Subject: Stranding:RESCUERS NEED TO LEARN WHEN TO LET WHALES DIE - SCIENTIST

Mike Williamson (pita@www1.wheelock.edu)
Thu, 27 Nov 1997 10:20:39 -0500 (EST)

Date: Wed, 26 Nov 1997 17:40:13 -0500
From: Terry Hardie <terry@orcas.net>
Reply-To: Marine Mammals Research and Conservation Discussion
     <MARMAM@UVVM.UVIC.CA>
To: MARMAM@UVVM.UVIC.CA
Subject: RESCUERS NEED TO LEARN WHEN TO LET WHALES DIE - SCIENTIST

27-Nov-97 11:33 am Regular  National

RESCUERS NEED TO LEARN WHEN TO LET WHALES DIE - SCIENTIST


   Palmerston North, Nov 27 - Rescuers of stranded whales on New
Zealand beaches should spend more time learning when it was best to
leave the animal to die, says American expert Joe Geraci.
   Dr Geraci, the senior director of biological programmes at the
National Aquarium in Baltimore, delivered the David K Blackmore
Memorial Lecture at a Massey University mARINE mAMMAL Symposium, in
Palmerston North today.
   He said scientists were continuing to more closely define when
that point of no return was reached.
   ``But that can easily be over-ridden, and often is, by the
compassion that people on the beach have to these animals, and their
determination to rescue them at all costs.''
   Dr Geraci said scientists had a responsibility to educate people
as to when their efforts could lead to unwarranted pain and
suffering.
   While New Zealand already had codes in place for slaughtering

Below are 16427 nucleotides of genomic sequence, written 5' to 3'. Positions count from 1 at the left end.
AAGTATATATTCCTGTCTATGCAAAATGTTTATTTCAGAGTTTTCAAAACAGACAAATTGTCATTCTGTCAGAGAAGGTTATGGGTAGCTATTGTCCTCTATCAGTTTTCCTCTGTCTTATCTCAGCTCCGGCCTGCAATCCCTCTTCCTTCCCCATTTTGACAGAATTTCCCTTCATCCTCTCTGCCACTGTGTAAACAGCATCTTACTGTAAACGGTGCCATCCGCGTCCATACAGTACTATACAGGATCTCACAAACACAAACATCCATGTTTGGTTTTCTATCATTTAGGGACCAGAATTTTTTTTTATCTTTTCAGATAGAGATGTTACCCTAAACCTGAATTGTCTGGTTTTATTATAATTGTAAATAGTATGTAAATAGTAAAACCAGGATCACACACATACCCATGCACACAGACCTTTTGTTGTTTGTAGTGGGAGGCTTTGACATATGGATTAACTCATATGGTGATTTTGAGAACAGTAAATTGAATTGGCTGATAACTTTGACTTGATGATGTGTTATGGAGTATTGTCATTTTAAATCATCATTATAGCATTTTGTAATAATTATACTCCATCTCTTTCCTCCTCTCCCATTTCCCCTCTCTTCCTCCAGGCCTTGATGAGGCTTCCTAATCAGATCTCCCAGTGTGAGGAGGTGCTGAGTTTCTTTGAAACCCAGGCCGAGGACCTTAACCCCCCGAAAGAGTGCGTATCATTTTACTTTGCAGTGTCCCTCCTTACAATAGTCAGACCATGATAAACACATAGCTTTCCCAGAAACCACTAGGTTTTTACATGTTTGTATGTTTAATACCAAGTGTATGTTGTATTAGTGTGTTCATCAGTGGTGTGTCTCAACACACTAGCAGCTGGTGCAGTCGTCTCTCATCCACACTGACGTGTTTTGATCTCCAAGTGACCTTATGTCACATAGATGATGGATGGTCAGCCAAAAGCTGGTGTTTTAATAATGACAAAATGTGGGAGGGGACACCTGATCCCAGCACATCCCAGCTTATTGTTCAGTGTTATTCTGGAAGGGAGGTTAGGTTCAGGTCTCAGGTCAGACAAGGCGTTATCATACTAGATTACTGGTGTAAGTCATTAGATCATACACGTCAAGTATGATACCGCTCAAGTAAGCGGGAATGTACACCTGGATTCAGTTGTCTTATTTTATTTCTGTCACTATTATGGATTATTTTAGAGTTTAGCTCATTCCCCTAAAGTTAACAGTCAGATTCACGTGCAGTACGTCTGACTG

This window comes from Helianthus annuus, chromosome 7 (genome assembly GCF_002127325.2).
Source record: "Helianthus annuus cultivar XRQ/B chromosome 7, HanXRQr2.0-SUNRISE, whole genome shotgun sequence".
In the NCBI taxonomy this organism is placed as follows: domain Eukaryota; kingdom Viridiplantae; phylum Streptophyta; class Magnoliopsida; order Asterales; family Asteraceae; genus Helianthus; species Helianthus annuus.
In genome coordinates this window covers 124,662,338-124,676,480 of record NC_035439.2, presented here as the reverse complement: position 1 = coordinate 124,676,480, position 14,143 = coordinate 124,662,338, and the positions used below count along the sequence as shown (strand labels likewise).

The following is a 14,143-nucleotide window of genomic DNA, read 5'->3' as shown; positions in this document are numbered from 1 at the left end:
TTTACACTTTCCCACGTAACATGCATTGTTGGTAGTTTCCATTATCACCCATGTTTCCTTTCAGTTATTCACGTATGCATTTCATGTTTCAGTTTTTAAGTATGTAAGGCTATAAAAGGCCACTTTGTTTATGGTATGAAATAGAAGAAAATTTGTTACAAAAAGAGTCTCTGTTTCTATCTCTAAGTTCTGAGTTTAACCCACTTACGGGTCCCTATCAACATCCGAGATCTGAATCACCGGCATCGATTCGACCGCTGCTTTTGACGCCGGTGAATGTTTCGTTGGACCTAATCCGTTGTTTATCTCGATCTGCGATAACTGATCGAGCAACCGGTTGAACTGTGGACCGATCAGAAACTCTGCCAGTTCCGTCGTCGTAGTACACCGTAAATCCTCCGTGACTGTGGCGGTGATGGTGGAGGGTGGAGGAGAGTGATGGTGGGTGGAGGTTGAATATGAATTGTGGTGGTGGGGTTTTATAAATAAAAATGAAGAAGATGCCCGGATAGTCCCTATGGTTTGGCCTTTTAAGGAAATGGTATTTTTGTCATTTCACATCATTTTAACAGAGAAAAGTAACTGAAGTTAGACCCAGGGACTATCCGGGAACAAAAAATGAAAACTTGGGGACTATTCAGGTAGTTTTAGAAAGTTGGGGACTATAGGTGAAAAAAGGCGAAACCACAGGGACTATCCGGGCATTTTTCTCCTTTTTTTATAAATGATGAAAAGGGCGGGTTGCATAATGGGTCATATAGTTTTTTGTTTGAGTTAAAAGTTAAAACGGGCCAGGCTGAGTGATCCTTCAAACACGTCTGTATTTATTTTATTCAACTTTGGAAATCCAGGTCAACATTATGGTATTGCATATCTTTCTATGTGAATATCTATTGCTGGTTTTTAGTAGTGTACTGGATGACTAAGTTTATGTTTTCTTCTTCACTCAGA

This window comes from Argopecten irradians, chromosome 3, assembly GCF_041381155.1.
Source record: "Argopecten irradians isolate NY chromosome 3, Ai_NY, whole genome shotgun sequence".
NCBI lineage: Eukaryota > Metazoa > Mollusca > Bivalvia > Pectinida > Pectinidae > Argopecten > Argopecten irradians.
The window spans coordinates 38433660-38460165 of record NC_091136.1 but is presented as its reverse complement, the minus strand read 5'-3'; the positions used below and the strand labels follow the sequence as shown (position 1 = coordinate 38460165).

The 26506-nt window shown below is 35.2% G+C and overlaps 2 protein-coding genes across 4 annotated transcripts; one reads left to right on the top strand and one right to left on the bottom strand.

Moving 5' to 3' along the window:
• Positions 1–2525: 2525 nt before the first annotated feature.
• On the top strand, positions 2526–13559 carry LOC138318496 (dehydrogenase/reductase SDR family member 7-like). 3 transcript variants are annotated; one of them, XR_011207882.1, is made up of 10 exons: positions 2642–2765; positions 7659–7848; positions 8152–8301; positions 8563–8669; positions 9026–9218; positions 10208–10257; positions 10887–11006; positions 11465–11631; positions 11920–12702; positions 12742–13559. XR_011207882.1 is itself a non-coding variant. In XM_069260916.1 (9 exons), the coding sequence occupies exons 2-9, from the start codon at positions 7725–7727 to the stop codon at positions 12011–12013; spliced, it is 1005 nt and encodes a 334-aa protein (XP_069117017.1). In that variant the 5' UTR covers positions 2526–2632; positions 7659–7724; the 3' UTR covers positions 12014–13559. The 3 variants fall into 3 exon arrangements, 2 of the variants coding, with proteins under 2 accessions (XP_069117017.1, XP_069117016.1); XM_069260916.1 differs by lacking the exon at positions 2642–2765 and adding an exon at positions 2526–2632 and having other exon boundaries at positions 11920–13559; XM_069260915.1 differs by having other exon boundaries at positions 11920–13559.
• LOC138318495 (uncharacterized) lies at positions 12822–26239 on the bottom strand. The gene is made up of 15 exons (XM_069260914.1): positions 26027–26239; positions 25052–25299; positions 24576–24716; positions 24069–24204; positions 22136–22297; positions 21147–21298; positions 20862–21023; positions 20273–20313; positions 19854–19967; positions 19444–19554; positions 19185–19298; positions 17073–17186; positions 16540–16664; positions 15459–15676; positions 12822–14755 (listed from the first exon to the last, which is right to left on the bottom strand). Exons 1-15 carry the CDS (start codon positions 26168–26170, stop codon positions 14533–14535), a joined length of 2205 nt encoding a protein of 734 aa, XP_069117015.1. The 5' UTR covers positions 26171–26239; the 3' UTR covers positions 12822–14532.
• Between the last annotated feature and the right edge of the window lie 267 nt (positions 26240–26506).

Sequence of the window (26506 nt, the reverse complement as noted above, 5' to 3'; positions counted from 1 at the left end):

animals for food production, a distinction appeared to exist in
people's minds between that and wildlife.
   ``Maybe we feel these strandings are in some way due to our own
excesses, the way we sloppily handle the ocean. From that comes an
obligation to work with these animals, to rescue them wherever
possible. Whales always seem to ignite the most sensitive
response.''
   Dr Geraci said small, young whales which were least stressed were
the prime candidates for rescue. Measurements of heart rate,
temperature and blood should be taken quickly, and the Conservation
Department team, in conjunction with the university scientists,
should make early, informed decisions.
   Many theories for WHALE strandings had been put forward, but no
one could account for every scenario. Whales often made repeat
strandings because of earlier injuries. Their immense weight meant
they injured themselves just by being out of the water.
     ``We believe that when injured whales return to sea, they may
well elect to beach themselves again, and in so doing, lead more
healthy whales to their deaths. So we need to make that early
distinction.''
     Dr Geraci said there was no indication whales today were
stranding in greater numbers than in decades past. It was true
entanglement in fishing gear was on the increase, and more whales
were being killed with boat strikes.
   ``We can also show most stranded animals carry burdens of
contaminants of all kinds -- much more than they ever did before the
days of industrial pesticides. But we cannot make the link between
the presence of those contaminants and strandings.''
   Dr Geraci said few countries had as much public interest and
activity as New Zealand when it came to WHALE strandings.
   ``Your country could well be the leader in understanding the
reasons behind the strandings and in establishing firm criteria for
handling them on the beach.''


NZPA PMS ks